Post-Keynesian economics, a school of economic thought rooted in the ideas of John Maynard Keynes, posits that effective demand serves as the primary driver of economic activity. Unlike the mainstream perspective asserting market efficiency and self-adjustment, Post-Keynesian economists underscore the impact of uncertainty, social conflict, income distribution, and financial instability on economic outcomes.
A fundamental tenet of Post-Keynesian economics asserts that investment decisions hinge not on the availability of savings but on the accessibility of credit. Consequently, the money supply is predominantly endogenous, created by commercial banks through lending. While the central bank can influence credit cost and availability, direct control over the money supply remains elusive.
Effective demand, a pivotal concept in Post-Keynesian economics, contends that economic activity is propelled by spending levels rather than output or income. Investment spending, crucial for current and future demand, output, and employment levels, is influenced by the unpredictable nature of entrepreneurs’ expectations and sentiments.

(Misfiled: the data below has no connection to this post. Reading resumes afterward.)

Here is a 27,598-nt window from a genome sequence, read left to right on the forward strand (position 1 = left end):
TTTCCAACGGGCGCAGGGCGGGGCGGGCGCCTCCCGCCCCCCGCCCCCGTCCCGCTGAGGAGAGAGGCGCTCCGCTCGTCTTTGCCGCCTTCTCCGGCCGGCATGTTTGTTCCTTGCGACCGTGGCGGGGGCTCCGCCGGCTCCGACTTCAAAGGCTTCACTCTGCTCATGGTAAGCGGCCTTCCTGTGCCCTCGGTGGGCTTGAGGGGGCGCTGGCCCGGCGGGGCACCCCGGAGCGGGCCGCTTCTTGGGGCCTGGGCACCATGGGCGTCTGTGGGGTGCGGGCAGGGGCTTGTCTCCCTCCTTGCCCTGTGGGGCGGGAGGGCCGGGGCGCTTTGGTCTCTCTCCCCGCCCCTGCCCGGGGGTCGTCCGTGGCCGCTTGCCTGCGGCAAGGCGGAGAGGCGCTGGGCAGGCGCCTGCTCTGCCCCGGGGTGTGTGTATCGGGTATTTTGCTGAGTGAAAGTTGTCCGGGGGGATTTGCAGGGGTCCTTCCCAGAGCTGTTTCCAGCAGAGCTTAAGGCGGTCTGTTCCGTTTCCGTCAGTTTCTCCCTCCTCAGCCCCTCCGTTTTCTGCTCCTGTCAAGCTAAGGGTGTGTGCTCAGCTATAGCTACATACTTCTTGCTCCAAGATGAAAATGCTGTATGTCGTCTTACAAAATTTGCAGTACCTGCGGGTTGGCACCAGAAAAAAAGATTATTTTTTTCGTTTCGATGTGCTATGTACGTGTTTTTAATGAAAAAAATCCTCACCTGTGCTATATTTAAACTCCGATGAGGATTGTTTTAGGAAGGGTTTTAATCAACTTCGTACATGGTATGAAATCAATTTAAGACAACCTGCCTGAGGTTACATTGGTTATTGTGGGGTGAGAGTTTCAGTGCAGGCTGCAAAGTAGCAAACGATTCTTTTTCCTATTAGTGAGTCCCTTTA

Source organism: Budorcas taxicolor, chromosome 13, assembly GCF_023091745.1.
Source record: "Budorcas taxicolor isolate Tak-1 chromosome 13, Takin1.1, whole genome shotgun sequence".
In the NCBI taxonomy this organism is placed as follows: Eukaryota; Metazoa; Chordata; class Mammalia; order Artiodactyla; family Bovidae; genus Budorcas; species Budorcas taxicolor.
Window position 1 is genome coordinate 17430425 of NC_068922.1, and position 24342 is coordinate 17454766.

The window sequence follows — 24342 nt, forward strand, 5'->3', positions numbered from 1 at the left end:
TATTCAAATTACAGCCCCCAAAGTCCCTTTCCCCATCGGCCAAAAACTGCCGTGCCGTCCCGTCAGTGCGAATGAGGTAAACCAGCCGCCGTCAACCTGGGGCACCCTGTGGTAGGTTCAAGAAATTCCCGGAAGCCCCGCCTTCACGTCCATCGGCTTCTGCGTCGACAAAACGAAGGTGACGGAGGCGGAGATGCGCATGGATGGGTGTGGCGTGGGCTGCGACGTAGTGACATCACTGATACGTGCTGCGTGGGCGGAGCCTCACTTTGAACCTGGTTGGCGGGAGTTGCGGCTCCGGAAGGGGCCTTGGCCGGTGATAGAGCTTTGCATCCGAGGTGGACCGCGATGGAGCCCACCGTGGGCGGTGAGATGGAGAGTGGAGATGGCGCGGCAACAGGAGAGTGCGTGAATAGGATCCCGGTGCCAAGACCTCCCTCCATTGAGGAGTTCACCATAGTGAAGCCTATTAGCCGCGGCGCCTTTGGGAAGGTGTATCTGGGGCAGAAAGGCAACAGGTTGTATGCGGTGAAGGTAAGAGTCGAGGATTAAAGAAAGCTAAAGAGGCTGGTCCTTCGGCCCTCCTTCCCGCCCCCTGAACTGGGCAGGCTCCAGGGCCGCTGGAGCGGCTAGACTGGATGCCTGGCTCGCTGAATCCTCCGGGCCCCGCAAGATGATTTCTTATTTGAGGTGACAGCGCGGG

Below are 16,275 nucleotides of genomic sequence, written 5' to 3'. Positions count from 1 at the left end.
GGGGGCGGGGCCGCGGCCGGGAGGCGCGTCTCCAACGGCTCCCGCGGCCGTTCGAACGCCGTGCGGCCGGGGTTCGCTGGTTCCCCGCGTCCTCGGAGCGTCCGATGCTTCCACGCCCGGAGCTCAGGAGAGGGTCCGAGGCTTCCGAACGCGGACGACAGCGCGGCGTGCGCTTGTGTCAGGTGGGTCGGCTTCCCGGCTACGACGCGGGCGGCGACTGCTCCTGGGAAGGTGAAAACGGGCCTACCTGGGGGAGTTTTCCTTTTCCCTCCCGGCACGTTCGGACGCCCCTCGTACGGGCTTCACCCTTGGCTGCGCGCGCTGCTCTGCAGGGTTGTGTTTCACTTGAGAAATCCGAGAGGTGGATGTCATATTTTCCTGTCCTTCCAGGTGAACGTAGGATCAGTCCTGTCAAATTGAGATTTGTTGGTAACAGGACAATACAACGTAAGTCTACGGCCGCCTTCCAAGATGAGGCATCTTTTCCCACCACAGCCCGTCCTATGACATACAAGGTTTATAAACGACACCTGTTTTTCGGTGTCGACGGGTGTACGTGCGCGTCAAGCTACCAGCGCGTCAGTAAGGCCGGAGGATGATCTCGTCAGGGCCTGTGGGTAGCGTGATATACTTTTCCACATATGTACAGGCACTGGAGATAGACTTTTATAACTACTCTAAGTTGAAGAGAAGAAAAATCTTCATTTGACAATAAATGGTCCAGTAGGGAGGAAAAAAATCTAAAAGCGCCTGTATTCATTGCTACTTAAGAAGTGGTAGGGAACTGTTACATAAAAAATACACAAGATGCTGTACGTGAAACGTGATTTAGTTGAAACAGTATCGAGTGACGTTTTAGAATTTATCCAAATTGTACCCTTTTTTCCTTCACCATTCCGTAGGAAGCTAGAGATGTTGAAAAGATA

Moreover, Post-Keynesian economics recognizes the significance of income distribution in shaping economic performance. Variations in consumption and saving propensities among different agent groups, such as lower-income households and larger firms, can significantly impact aggregate demand and growth.
Examining the Kenyan economy through a Post-Keynesian lens reveals a developing market-based economy, the largest in East Africa. While experiencing sustained growth driven by public investment, private consumption, and exports, Kenya faces challenges like vulnerability to external and internal shocks, high public debt, and low private investment.
Addressing these challenges from a Post-Keynesian perspective suggests a balanced and inclusive growth strategy for Kenya. This could include countercyclical fiscal policies supporting public investment, accommodating debt sustainability, and fiscal discipline. Additionally, monetary policies ensuring liquidity and low interest rates for the private sector, along with financial policies promoting inclusion and stability, are recommended.
An industrial policy fostering strategic sector development and supporting small and medium enterprises, coupled with a social policy improving income distribution and reducing poverty, completes the proposed strategy. Implementing such measures could propel Kenya toward a more resilient, diversified, and equitable economy, aligning with its vision of becoming a newly industrialized country by 2030.